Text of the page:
My eyes. They were the same shape and colour as dad’s. I stood up and grabbed the family photo I kept next to my bed, and then I fell back into my position by the mirror. I looked at my dad in the photo and then at myself in the mirror. Yes. I had his deep set stormy grey eyes. I looked at the photo again looking for other similarities. I ran a hand through my hair. It was the same vibrant hazel as his. I always kept it short, just above my shoulders, because dad used to say that I looked beautiful. My shoulders drooped.
I got up from the floor and collapsed onto my bed, still just wearing my underwear, and stared up at the ceiling. It was half painted from when dad and I had decided we no longer liked white and ad to make it orange. We’d run out of paint before we could finish. I’d always hated that it wasn’t finished half-done but right then it made me feel like dad was watching over me. This place would never be the same.
Two hours went by before my mom came looking for me.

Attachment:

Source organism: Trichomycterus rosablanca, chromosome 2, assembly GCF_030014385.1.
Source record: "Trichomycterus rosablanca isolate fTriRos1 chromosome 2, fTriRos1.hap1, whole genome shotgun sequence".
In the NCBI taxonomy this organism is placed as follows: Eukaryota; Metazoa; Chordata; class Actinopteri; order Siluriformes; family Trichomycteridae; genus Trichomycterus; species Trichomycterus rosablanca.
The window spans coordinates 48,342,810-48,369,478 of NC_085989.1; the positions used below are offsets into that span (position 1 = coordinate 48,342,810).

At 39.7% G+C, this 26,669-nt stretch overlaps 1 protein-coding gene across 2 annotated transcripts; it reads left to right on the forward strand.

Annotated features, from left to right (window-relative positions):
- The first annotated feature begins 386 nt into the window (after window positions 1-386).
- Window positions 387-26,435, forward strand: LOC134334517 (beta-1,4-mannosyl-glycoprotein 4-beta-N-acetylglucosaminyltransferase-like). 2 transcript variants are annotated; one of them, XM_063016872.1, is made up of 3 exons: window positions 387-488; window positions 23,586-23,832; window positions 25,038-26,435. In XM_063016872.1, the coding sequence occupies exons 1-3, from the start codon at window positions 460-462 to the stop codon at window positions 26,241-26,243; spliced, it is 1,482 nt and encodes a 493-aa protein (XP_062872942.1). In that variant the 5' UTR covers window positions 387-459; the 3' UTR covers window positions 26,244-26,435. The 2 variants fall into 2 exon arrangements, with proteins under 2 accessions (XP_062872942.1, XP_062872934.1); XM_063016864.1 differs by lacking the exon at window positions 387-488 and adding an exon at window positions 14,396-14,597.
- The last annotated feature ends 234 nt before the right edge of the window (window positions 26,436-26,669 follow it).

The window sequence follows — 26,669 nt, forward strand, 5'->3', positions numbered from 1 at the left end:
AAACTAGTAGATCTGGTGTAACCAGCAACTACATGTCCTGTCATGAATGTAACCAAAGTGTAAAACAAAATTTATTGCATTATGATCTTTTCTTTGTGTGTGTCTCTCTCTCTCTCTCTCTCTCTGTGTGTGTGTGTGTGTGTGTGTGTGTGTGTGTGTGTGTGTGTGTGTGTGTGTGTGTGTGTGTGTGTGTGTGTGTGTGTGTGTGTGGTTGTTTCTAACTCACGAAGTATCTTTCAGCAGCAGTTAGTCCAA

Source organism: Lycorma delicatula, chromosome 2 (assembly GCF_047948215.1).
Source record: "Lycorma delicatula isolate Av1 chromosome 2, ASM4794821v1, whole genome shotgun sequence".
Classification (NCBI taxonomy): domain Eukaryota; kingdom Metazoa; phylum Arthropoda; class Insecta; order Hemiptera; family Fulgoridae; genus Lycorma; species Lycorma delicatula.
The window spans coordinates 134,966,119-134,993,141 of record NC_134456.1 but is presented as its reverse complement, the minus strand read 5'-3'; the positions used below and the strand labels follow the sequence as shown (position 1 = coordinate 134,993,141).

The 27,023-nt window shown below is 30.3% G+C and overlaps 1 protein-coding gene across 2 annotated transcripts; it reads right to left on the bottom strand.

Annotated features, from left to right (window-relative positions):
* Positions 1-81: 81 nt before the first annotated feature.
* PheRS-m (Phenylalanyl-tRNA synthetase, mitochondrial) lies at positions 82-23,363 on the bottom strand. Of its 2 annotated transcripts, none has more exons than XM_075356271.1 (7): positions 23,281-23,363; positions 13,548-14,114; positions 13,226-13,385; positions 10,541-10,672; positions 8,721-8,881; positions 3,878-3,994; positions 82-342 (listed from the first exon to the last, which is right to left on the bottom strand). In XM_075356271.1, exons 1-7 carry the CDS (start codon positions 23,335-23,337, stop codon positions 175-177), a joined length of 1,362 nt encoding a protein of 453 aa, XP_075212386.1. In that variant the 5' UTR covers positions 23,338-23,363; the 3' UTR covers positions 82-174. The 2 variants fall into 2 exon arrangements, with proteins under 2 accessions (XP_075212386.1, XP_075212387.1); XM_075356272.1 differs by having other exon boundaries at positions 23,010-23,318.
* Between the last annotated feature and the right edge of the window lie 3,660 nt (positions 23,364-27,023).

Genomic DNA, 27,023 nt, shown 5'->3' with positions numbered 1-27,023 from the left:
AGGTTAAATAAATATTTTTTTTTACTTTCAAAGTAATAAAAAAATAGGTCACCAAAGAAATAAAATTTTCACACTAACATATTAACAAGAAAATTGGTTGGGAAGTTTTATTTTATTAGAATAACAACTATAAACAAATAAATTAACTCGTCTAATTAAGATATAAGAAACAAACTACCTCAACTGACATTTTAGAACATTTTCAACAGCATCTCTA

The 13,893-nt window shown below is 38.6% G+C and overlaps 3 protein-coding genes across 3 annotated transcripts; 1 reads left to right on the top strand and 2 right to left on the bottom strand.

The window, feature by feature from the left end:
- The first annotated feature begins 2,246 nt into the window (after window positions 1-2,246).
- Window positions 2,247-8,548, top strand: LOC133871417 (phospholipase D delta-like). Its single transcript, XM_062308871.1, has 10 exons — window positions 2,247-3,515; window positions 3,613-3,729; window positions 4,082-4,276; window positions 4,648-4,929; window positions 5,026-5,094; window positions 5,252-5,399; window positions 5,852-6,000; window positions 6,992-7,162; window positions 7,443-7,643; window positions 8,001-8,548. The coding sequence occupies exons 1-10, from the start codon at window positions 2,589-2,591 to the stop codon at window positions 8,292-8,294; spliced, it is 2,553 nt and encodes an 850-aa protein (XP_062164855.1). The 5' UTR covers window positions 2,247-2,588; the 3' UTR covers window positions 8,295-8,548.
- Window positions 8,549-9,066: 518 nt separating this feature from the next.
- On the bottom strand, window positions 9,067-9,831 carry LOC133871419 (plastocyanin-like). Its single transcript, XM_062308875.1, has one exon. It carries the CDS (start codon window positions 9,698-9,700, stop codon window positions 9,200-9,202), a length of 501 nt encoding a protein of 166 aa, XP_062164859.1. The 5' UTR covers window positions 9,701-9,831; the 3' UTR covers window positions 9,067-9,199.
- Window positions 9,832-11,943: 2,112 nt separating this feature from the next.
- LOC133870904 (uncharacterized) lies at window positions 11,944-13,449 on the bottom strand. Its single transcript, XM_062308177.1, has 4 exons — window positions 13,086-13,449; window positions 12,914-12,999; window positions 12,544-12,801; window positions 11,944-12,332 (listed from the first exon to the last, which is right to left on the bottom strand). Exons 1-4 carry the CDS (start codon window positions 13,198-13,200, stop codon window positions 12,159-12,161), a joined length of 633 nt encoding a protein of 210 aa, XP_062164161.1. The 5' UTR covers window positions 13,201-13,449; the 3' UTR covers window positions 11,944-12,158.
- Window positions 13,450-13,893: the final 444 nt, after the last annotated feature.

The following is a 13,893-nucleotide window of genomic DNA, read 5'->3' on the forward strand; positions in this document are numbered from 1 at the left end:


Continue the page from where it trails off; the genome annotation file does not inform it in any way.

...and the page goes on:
“Hey kiddo.” Mum said as she sat on the edge of my bed.
Neither of us was bothered about my half nakedness. We weren’t really the shy types.
“I thought they’d never leave.” She siged.
My mother was a beautiful woman. She’d had me young, so she still ad her youthful features, but today she looked ten years her senior. Dad’s death was taking a toll.
“Listen kiddo, I have some bad news.”
“What now? It can’t possibly be worse than what we’re already going through.”
I sat up and leaned against my head board.
“We have to move.”
My heart sank. I put my head into my hands. I wanted to cry again but no tears came. Apparently I was all cried out. I lifted my head to see concerned eyes watching me.